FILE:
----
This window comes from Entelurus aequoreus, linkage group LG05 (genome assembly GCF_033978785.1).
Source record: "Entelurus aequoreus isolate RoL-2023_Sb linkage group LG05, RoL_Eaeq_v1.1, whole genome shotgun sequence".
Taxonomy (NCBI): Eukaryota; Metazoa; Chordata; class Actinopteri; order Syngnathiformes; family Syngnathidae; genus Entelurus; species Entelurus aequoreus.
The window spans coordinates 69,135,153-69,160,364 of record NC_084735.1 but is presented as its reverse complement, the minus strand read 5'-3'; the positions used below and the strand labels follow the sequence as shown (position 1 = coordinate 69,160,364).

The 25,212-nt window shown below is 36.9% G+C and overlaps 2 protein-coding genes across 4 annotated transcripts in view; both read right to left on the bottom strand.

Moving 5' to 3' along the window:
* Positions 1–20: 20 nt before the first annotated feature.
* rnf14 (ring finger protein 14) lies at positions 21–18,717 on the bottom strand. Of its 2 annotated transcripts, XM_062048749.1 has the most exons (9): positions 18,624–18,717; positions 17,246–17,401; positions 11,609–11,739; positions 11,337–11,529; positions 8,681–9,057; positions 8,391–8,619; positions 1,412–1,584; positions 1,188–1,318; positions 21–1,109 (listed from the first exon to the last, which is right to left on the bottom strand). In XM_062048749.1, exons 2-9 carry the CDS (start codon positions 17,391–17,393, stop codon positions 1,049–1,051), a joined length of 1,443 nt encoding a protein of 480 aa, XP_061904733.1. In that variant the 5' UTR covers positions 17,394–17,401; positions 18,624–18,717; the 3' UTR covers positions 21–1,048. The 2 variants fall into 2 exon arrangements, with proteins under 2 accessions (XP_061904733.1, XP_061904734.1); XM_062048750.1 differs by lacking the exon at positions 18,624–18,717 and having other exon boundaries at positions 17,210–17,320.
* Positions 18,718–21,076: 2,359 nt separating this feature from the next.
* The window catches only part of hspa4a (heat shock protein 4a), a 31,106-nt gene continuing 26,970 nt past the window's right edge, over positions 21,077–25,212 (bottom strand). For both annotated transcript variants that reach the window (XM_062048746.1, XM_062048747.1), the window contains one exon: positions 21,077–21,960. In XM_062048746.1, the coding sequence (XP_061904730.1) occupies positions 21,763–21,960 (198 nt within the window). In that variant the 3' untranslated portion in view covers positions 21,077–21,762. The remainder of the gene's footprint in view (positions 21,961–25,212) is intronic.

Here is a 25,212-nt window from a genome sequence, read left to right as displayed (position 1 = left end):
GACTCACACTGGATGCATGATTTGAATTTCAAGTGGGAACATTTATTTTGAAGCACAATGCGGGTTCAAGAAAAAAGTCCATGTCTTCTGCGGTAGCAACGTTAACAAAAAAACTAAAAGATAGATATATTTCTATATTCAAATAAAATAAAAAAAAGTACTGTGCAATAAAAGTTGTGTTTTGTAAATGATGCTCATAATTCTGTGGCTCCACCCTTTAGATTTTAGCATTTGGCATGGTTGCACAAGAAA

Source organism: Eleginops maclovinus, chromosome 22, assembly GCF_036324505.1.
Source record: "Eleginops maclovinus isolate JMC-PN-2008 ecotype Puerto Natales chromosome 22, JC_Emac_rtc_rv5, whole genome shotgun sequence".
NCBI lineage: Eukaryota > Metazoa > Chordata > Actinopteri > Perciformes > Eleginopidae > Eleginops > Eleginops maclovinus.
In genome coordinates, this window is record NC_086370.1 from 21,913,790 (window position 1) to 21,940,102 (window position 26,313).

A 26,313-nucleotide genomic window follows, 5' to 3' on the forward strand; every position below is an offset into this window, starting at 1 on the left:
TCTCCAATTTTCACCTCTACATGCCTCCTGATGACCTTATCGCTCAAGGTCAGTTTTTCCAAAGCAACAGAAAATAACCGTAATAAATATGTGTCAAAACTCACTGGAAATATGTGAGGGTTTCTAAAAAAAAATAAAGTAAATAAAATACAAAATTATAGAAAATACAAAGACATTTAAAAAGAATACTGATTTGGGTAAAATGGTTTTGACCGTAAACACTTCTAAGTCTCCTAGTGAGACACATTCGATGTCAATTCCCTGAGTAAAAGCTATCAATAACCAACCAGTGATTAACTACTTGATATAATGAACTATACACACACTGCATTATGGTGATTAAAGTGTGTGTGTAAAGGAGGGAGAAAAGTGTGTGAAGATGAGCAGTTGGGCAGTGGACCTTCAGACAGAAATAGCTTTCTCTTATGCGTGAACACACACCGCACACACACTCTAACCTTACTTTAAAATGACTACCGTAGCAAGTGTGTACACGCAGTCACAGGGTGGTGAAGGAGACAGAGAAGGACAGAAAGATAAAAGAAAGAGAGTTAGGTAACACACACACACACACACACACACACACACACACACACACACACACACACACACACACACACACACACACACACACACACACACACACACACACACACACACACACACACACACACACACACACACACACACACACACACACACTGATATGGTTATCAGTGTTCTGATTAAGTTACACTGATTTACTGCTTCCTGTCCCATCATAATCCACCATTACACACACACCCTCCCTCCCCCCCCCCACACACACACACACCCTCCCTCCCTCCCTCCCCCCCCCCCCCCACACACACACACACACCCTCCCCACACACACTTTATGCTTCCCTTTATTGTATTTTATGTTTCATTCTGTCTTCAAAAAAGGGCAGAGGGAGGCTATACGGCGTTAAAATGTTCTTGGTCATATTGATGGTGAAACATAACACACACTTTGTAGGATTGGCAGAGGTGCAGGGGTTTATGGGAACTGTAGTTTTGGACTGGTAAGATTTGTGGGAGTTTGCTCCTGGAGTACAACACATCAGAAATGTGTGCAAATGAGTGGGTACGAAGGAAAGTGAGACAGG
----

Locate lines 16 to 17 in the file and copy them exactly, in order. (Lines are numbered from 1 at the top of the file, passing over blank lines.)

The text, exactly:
In genome coordinates, this window is record NC_086370.1 from 21,913,790 (window position 1) to 21,940,102 (window position 26,313).

A 26,313-nucleotide genomic window follows, 5' to 3' on the forward strand; every position below is an offset into this window, starting at 1 on the left: